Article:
BIGGER IS BETTER… OR IS IT?
For a number of years now, Fifth Quadrant has been tracking the shift from passenger vehicles to SUVs, and seeing more and more US-style trucks (like the RAM1500) on Australian roads
One would think that this shift must naturally also be translating through to engine size, with more powerful units required to drive these larger vehicles.
Looking at the data, that is however not the case, with more modern vehicles (ie. those registered since 2017) largely defaulting to a more moderate (and fuel-efficient) power train.
In fact, we can see a significant shift in the market over the past five years, with vehicles from 2016 or older much more likely to have a larger engine.
Going back a decade to the Aussie muscle era, more than one in three had an engine capacity of 3L or more, whereas the sweet spot today is 2 – 2.49L. While there are still models being sold with larger engines, they are down to one in six (or half what they used to be).
With that said, age is not the sole factor impacting this trend. Fuel type is a significant contributor to these decisions, with diesel vehicles naturally running larger capacity engines than their petrol counterparts.
In fact, just one in four diesel-powered vehicles has an engine capacity below 2.5L, against two thirds of those running petrol engines.
While this is somewhat self-fulfilling, given diesel is more typically going to be found in large SUVs or light commercial vehicles, it does talk to the varying nature of these vehicles, and the types of engines needed to ensure they can deliver to usage expectations.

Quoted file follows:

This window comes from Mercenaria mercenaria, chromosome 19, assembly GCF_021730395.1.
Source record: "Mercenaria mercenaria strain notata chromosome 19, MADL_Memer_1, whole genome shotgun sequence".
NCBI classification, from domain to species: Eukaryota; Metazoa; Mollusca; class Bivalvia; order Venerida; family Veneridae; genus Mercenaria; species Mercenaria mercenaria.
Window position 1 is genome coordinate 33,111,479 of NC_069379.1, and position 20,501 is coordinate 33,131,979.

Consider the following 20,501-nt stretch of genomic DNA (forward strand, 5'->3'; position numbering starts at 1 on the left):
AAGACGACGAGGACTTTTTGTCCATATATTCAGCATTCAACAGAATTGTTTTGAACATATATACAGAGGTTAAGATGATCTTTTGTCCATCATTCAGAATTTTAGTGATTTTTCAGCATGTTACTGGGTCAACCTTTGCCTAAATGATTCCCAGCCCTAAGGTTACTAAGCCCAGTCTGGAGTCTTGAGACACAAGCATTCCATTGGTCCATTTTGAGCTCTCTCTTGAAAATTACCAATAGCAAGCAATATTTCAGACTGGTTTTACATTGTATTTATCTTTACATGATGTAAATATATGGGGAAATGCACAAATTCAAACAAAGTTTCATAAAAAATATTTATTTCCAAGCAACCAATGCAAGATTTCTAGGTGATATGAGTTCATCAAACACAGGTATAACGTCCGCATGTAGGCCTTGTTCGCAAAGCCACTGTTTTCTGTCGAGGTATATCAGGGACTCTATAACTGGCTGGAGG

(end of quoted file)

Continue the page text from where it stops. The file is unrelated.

Similarly, we can see a clear trend in terms of engine capacity by brand country of origin.
Vehicles produced by brands from China, South Korea and many European markets typically trend to smaller engines, whereas their Japanese counterparts produce a more balanced mix of sizes.
With that said, Japanese brands are responsible for almost 10m vehicles on Australian roads, so that includes almost 2.5m with an engine capacity under 2L.
Across our entire list, there are however only two countries whose brands produce more vehicles with larger engines than small ones…despite no longer having active OEM production facilities, two thirds of vehicles produced by Australian brands have an engine capacity of 2.5L or more, just behind manufacturers from the US.
In absolute terms, while there are less than 300,000 American-brand vehicles on Australian roads, almost one in five of those are operating 5L or larger engines.
For aftermarket businesses, this can be a key input into product planning and training.
A detailed understanding of car parc trends is critical to manufacturer planning cycles, with wrong decisions having a significant financial impact.
From a workshop perspective, this can also feed into significant decisions around where to invest in tools and training.
More important here though would be considering data at a more local level. While engine capacity is not included, the new AAAA car parc tool has just been launched, providing members with access to more granular data about their local area.
This tool is available now in the member area of the AAAA website, and we’d love to hear your thoughts.
This column was prepared for AAAA Magazine by Fifth Quadrant (formerly ACA Research), the AAAA’s partners in the AAAA Aftermarket Dashboard which is delivered to AAAA members each quarter.